Published in Issue 93 of The Leither, my article entitled 'There will be Blood' about Game of Thrones, the fabulously machiavellian fantasy series, definitely not for the squeamish.
Have you ever watched Game of Thrones? Like many of these slick (usually American) TV series, the level of appreciation often spirals into fanaticism. Whole swathes of the internet community have been feverishly speculating how well the imminent Series Three (released on Sky Atlantic on April 1) will adapt George R R Martin’s source novels. I’ve also been counting-down the days, but with a Scottish sense of warm anticipation rather than drooling mania. (Don’t expect to see me at any fan convention wrapped in an IKEA sheepskin rug to approximate a ‘Wildling’ - for the uninitiated, that’s a barbarian tribesman).
Thrones captivated me from the moment I borrowed the box-set of Series One. In the opening scene, a band of horsemen scour a blizzard-blasted forest for signs of mystical beings known as ‘White Walkers’. (The grizzled troopers bear as much similarity to the polished knights of BBC’s Robin Hood as Lemmy does Cliff Richard). Their search party heads deep into the frozen landscape after said Walkers have massacred a Wildling community, the tangled and dismembered corpses resembling 1990s newsreel footage of a Bosnian Muslim village after a visit from General Mladic’s Serb ‘soldiers’.
Although Thrones is set in a mythical world that takes Medieval Europe as its main reference point, its plotlines are grounded on Earth: corrupt politics and Machiavellian plotting, religious hysteria, sex, incest, brutal violence, brutalised peasantry and callous aristocrats, torture and civil war. It is regularly castigated for its grisly body count. In fact, it came second out of 40 U.S. shows rated for frequency of killings in a 2012 survey, with an average of 14 per episode, or one every four minutes. But if any film is going to depict life as it was experienced by the majority of people in unenlightened times, then the director has to show how cheap that life could be. As for the detractors, I’m reminded of an anti-domestic violence film made by Woman’s Aid in 2009, starring Keira Knightley, which was censored by advertising watchdog Clearcast for being too violent!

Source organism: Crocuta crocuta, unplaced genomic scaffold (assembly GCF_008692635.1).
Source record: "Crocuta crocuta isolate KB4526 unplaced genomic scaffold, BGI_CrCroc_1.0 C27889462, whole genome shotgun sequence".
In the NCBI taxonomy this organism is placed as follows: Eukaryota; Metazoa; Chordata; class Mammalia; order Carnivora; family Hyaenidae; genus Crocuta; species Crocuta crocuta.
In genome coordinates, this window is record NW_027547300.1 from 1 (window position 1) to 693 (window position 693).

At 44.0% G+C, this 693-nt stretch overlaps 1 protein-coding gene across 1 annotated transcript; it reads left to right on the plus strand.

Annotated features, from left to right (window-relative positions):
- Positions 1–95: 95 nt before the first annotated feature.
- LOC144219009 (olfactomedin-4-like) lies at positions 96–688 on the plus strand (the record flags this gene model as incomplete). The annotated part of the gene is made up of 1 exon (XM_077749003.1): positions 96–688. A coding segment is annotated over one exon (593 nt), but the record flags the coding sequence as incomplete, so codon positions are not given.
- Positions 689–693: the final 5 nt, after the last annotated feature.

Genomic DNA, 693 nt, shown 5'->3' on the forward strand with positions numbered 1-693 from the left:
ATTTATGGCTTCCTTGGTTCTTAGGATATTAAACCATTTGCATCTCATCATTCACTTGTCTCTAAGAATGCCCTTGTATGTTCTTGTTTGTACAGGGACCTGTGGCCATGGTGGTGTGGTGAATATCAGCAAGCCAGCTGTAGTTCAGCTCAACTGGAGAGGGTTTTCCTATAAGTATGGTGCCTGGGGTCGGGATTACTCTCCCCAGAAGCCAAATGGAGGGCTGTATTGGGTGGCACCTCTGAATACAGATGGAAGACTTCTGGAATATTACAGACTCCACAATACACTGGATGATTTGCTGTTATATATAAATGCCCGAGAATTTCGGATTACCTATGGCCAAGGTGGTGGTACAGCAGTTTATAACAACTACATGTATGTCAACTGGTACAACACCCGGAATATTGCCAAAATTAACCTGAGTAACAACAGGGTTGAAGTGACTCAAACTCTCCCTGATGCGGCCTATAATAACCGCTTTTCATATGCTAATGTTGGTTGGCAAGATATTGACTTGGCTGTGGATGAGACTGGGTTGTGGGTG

The gore may be thrilling in the same way as a ‘shoot-em-up’ video game, but it is underlining a truth. Just contemplate what hand-to-hand combat must have been like for the ‘common soldiery’. During the Battle of Towton in the Wars of the Roses, rival Yorkist and Lancastrian armies fought to a standstill in a quagmire in a snowstorm. By nightfall around 1% of England’s total population had been butchered.
The visceral gore in Thrones may be thrilling in the same way as a ‘shoot-em-up’ video game, but in the context of a medieval storyline it is underlining a truth. Just contemplate what hand-to-hand combat must have been like for the ‘common soldiery’. During the Battle of Towton in the Wars of the Roses, rival Yorkist and Lancastrian armies fought to a standstill in a quagmire in a snowstorm, with thousands of men hacking and stabbing at whoever was within reach for hours. By nightfall around 1% of England’s total population had been butchered. Braveheart was entertaining in its day, but compared to the Battle of Blackwater in Thrones Series Two, its battle scenes are as vicious as two portly guinea pigs jostling over a bowl of nuts.
Few films get to grips with how unbelievably brutal violence actually is. (I once dipped into an encyclopaedia of forensics that a friend’s brother – a med student - was using for reference. There were nauseatingly explicit full-colour photographs of gangland slayings around New York. These reduced the cinematic version, from The Godfather to Goodfellas, to the analogous status of those aforementioned fluffy rodents).
If the movies presented realistic images of what happens to humans shot at close range, many audience members would be traumatised away from future screenings. During the melees in Thrones, limbs are hacked off, heads pulped, and in one scene a would-be rapist of a young princess is cornered by her bodyguard, then disembowelled with a series of deft sword thrusts. In another scene, an alchemist produces a chemical which has the same effect on a flotilla of wooden ships as a US napalm strike in the Vietnamese jungle. Charred sailors throw themselves screaming into the sea.
But film directors should feel compelled to be explicit. So many posters portray their lead characters as square-jawed heroes, invariably toting guns. James Bond sports his Walther PP semi-automatic as freely as you or I do our TV's remote control. Of course, 007 is escapist hokum, but he has single-handedly killed nearly 400 enemies of Her Majesty's Secret Service over 22 films. (We’ll never know the numbers for the fatherless kids but it could be four figures).
Thrones has memorably been described as Lord of the Rings meets The Sopranos. I would drop The Borgias into that bloody cocktail, with a dash of I, Claudius. It has been criticized for excessive violence, sex and bad language. But these traits define a TV show tackling adult themes and assuming intelligent viewers. If you’d rather watch squeaky-clean people aspiring to a showbiz world of limos, bling and inane Twitter feeds, ignore Thrones with its complex characters, its fantasy dragons and zombies, its trail of dead, and wallow in the vapid reality of The Only Way is Essex.